The last piece is action — what can we do to try to alleviate another person’s suffering? A lot of times, it’s just giving them a sense of validation. There is a study on loneliness in the workplace that came out pre-pandemic that reported about a third of the country across demographics and age groups said that if they had something serious going on in their lives, they didn’t have a single person who they felt would listen to them.

Could you address how to offer compassion to others whose experiences are so different from ours?

Sometimes compassion takes courage. Let’s say, hypothetically, that you have a friend or colleague who is connected to the global conflict with Gaza and Israel. It can feel uncomfortable to ask how they’re doing because it feels charged or political and yet, at the same time, they may have fewer and fewer people asking them how they are doing due to feeling uncertain.

We might underestimate how effective it can be to just say, “I have no idea what you might be feeling about this right now, but I would like to understand.” Most of the time if you express a sincere and humble desire to understand, people tend to respond positively. You’re providing an opening for them if they want to talk but you’re also acknowledging the tension you feel and what might have been holding you back. We also need to give them permission to not have to do it then and there.

How do we practice compassion with people who hold different political views as we navigate an already contentious presidential election year?

When it comes to relationships that matter in our lives, it is helpful to ask what’s most important in this relationship. Is it most important that they understand my political view or change their political view, or is it most important that I have a caring relationship with them? Reconnecting with what’s most important before we go into a situation like the holidays in which it’s likely that our political differences will come up can prevent us from getting triggered when differences arise. We might have a value of having close family relationships and a value of political activism and we need to decide our most important intention.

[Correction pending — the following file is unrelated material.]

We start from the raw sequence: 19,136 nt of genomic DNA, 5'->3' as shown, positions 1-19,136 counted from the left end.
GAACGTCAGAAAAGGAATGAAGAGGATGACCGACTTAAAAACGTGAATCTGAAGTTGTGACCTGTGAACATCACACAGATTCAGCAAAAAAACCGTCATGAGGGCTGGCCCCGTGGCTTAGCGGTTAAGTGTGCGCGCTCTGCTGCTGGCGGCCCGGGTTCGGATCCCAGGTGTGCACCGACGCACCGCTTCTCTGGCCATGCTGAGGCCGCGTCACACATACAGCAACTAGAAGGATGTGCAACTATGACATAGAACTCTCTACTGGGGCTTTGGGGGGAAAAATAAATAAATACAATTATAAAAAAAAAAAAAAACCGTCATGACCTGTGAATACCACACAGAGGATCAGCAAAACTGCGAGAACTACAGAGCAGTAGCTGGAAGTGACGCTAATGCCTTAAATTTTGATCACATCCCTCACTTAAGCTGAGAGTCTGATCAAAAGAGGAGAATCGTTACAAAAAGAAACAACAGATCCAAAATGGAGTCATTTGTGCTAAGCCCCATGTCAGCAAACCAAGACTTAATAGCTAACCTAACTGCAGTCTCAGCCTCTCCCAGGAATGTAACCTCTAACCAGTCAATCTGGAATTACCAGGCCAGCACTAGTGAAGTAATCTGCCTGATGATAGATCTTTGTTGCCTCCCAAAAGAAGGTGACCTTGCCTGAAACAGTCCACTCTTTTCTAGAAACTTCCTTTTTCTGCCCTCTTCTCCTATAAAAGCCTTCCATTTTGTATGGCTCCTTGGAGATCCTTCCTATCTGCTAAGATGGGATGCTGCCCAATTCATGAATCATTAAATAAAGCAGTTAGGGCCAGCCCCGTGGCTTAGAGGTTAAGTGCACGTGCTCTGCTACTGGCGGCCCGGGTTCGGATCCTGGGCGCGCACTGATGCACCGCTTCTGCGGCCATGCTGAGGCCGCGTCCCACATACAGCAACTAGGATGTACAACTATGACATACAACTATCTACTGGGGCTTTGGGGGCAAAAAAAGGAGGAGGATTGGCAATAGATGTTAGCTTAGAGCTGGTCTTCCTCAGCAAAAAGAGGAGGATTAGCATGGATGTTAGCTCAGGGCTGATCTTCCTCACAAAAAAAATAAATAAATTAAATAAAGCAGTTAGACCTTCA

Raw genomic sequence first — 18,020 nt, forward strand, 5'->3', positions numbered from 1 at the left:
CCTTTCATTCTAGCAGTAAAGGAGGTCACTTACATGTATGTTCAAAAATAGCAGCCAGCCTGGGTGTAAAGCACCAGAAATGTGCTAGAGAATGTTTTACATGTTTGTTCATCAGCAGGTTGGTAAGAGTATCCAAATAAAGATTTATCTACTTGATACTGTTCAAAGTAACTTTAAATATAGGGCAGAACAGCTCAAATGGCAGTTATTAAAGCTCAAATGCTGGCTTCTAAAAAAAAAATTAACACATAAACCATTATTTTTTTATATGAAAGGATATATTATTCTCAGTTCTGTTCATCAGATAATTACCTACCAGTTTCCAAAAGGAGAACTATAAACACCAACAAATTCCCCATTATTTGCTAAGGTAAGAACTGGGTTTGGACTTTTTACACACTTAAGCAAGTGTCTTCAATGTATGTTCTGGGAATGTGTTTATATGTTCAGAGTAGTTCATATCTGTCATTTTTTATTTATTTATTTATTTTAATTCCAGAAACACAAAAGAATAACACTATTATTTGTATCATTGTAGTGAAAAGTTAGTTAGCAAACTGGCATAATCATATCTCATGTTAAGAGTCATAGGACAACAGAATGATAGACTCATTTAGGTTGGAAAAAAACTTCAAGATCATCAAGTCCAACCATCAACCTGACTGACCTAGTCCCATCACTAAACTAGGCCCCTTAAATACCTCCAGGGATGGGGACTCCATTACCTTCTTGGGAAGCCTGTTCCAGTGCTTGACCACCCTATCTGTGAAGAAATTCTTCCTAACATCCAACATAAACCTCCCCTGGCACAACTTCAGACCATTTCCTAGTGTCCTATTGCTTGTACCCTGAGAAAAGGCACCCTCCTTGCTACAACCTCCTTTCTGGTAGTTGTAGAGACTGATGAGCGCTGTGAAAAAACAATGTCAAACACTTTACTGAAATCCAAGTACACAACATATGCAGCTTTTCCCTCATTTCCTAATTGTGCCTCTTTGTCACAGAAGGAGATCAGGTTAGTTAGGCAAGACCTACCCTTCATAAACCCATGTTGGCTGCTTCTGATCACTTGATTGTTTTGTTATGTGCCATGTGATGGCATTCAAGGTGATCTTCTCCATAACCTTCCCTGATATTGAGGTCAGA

Secondly, if you do want to engage on the issues, it goes back to that idea of perspective getting. Try to be curious about why they hold the views they do. A phrase that comes from the negotiation literature is to be “hard on the issue and soft on the people.” We perceive that if we get curious about someone else’s perspective it means we’re agreeing with them but that doesn’t have to be the case. Being hard on the issue and soft on the person is saying I can engage with someone compassionately, respect them as a person, while also saying, “That idea doesn’t make sense, and here’s why.”

Finally, it’s important to know what your nonnegotiable issues are. For some people it’s “just politics,” but for others, it’s not — politics affects them in tangible ways, such as agency over their own bodies or policies that impact their identity group. So, it’s important to identify the core issues that “I just don’t want to talk about” or don’t feel are up for debate, which will vary by individual. How you as a woman feel talking about abortion rights, for example, would be different for me as a man. And so, at times, boundaries can be healthy to prevent ourselves from getting drawn into arguments or behaviors that don’t really reflect our deeper character and values.

To find out more about the Mobile Compassion Lab pilot program, you can contact Tietsort at